–The 2018 tax code has changed some allowable deductions and Robert Borish, CPA, an Irvine tax expert, has summarized the allowable business deductions. “This summary is a guideline to help business owners know what kinds of records to keep,” said Borish.

The list presented here are guidelines to help business owners prepare for filing 2018 and 2019 tax returns. Borish encourages everyone to discuss any deductions, personal or business, with a tax professional.

  • First and foremost, the new tax law allows self employed persons and pass-through entities (such as shareholders of S-Corporations and Partnerships) to deduct 20% of business income. There are complications to this rule but this can be a tremendous tax savings for many businesses.
  • Vehicle expenses for business purposes can be deducted in two ways. The most common is to deduct 54.5 cents per mile. Some choose to keep itemized records of vehicle maintenance, tires, repairs, fuel, and to depreciate the cost of the vehicle. A tax accountant, such as Robert Borish, the Irvine taxes professional can provide the best advice for how to deduct vehicle expenses.
  • Salaries, wages, and benefits paid to employees, including bonuses, commissions, and taxable fringe benefits are deductible.
  • The cost of employee benefit programs, such as education assistance and dependent care assistance, as well as contributions to employees’ qualified retirement plan accounts, are deductible. For self-employed individuals, contributions to their own qualified retirement plan accounts are personal deductions claimed on Form 1040.
  • Contract labor, such as payments to independent contractors, is deductible. Be sure to issue Form 1099-MISC to these individuals if they have been paid $600 or more.
  • Supplies including office supplies, cleaning supplies, postage, and other items are deductible. The cost of equipment such as computers can be deducted or taken as a depreciation deduction over time.
  • Depreciation is an allowance for the cost of buying property for your business, and can include deductions for equipment purchases up to a certain dollar limit. The depreciation category also includes some limitations and bonus depreciation allowances. Be sure to discuss depreciation, and any other business expense deduction, with a professional such as the Irvine taxes accountant.
  • Rent on business property and home office is deductible. The cost of renting space an office, storefront, factory, or other type of facility such as storage, is fully deductible. A portion of expenses of a home office are deductible as a business expense if the home is used regularly and exclusively as the principal place of business, a place to meet or deal with clients or customers, or as a separate structure used in the business. The deduction includes both direct costs such as painting and repairs and a percentage of rent or mortgage interest and real estate taxes that reflect the percentage of business use of the residence.
  • Utilities, including electricity, telephones and mobile phones are deductible, but there may be some limitations for a home office.
  • Taxes, license and regulatory fees, and payroll taxes are deductible. There are some limitations on some deductions based on the business structure.
  • The costs of most business insurance such as a business owner’s policy, malpractice coverage, flood insurance, liability coverage, and business continuation insurance are all fully deductible. In terms of health coverage, small business may qualify to claim a tax credit for up to 50-percent of the premiums paid for employees (a better tax break than a deduction). Also the cost of health coverage for self-employed individuals and certain S corporation shareholders is not a business deduction. Those premiums are deducted on the owner’s personal tax return.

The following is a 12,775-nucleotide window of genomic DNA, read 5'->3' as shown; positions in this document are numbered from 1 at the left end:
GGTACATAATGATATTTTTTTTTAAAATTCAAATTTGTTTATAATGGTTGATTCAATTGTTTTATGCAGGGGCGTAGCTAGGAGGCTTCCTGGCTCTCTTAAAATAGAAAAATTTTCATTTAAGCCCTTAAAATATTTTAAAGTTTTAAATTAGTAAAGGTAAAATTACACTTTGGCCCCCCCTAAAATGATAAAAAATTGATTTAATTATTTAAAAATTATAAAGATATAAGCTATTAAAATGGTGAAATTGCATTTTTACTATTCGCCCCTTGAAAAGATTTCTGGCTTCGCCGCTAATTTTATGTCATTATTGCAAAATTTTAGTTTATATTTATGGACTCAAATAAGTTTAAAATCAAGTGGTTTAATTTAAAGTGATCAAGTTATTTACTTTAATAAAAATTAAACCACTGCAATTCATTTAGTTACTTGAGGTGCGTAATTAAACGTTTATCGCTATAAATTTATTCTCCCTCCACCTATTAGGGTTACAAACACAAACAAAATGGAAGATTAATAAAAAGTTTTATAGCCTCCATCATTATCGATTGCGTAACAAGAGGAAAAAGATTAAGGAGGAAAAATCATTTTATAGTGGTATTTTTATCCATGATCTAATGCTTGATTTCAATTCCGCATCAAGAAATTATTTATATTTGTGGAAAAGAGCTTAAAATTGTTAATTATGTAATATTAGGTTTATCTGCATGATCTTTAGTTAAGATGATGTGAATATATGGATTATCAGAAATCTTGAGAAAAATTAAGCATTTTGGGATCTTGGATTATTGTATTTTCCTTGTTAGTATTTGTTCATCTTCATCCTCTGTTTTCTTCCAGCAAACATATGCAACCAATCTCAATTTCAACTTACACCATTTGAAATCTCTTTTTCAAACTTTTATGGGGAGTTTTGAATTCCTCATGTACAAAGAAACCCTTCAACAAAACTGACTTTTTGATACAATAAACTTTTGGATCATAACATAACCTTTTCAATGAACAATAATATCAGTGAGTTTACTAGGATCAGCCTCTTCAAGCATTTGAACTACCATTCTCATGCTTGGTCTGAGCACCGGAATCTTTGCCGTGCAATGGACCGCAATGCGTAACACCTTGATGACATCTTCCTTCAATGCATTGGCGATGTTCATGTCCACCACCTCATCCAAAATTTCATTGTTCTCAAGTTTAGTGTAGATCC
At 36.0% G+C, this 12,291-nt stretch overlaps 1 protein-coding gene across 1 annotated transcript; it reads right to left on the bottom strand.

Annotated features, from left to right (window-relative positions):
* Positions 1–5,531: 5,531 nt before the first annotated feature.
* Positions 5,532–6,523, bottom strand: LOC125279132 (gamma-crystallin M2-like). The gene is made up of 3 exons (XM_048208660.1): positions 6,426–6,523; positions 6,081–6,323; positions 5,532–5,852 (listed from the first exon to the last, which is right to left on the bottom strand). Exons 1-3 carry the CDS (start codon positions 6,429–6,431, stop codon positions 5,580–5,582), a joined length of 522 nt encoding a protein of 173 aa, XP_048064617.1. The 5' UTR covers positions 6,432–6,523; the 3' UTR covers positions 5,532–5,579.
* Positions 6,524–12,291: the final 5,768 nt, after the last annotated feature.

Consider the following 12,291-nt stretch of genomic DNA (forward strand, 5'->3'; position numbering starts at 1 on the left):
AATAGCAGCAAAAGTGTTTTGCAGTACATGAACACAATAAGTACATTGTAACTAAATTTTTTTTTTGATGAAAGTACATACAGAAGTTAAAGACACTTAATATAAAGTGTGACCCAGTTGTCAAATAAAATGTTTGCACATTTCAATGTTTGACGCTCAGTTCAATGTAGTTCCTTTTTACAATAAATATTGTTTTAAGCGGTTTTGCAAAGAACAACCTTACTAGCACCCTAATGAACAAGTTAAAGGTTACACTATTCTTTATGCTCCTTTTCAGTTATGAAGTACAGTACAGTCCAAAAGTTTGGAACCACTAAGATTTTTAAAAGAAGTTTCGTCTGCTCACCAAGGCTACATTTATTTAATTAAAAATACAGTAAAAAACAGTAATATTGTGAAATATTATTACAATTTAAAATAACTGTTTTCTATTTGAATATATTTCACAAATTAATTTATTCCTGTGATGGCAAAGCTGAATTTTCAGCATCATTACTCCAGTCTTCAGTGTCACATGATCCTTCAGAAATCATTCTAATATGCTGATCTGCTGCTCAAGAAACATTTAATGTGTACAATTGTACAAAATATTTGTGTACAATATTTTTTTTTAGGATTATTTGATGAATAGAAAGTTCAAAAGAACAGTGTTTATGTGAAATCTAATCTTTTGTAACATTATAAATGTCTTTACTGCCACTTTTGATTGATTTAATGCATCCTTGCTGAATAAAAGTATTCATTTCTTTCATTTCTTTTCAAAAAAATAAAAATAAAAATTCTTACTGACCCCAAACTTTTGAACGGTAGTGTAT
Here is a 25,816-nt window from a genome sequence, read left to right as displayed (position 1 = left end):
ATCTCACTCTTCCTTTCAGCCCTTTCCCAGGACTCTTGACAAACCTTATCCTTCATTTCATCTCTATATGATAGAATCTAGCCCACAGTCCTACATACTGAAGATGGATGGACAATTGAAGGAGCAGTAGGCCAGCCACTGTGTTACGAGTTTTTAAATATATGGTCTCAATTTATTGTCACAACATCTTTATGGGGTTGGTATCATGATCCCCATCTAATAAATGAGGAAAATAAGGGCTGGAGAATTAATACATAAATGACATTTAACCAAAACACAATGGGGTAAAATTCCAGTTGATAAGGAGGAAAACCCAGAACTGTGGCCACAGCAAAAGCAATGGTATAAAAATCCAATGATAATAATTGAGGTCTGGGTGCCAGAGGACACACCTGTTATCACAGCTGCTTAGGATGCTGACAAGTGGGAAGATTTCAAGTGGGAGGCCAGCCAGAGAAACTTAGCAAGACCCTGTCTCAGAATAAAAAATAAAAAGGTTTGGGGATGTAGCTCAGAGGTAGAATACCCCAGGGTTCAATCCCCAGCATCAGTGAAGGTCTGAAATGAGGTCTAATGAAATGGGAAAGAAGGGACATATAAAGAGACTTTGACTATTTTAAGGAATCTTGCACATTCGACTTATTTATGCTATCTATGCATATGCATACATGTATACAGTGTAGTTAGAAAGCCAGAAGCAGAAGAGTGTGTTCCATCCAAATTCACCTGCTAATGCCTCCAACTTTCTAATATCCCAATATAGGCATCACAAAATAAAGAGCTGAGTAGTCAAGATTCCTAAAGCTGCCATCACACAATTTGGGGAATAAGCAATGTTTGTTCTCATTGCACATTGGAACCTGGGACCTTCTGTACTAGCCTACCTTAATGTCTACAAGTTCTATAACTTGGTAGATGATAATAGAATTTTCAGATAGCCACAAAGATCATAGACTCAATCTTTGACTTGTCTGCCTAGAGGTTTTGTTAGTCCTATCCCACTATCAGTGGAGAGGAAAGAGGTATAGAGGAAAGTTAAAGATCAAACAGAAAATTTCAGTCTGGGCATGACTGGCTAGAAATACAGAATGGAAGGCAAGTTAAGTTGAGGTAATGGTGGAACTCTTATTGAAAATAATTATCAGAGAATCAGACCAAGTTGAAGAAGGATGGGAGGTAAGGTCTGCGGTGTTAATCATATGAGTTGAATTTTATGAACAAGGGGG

• The cost of ordinary repairs and maintenance are deductible, while costs that add to the property’s value are usually recovered through depreciation. There are various safe harbor rules that allow for an immediate deduction as well.
  • Commissions and fees are fully deductible and may require reporting on Form 1099-MISC. Commissions paid in connection with buying real estate are not deducted, but are added to the basis of the property and usually are recovered through depreciation.
  • If any employee or the owner travel on business the costs of transportation and lodging are fully deductible.
  • Ordinary advertising costs are fully deductible. Legal and accounting fees are fully deductible. Fees paid to lease or rent items used in your business are fully deductible.
  • Meals are deductible business expenses up to 50-percent, although there are some meal costs that are fully deductible. As of 2018 entertainment costs are no longer deductible.
  • Interest on business debt and business property mortgages is deductible. However, the allowable deductions are complicated. The deductible percentage of interest on debt depends on business gross receipts. Interest on loans to buy a business is treated differently and depends on whether the deduction is distinguished as owner’s investment interest or passive activity interest. Businesses that own real estate can fully deduct mortgage interest.

Deductible expenses help businesses of all sizes with the costs of running a company. The allowable deductions are relatively the same regardless of how the business is structured. Even though these deductions can be claimed by a sole proprietorship, C corporations, S corporations and limited liability companies (LLC) the IRS rules may apply different depending on the business structure. Be sure to discuss all business expense deductions with a qualified tax professional.

Robert Borish CPA, Inc.
6 Venture #120
Irvine, CA 92618
(949) 951-5002 x101

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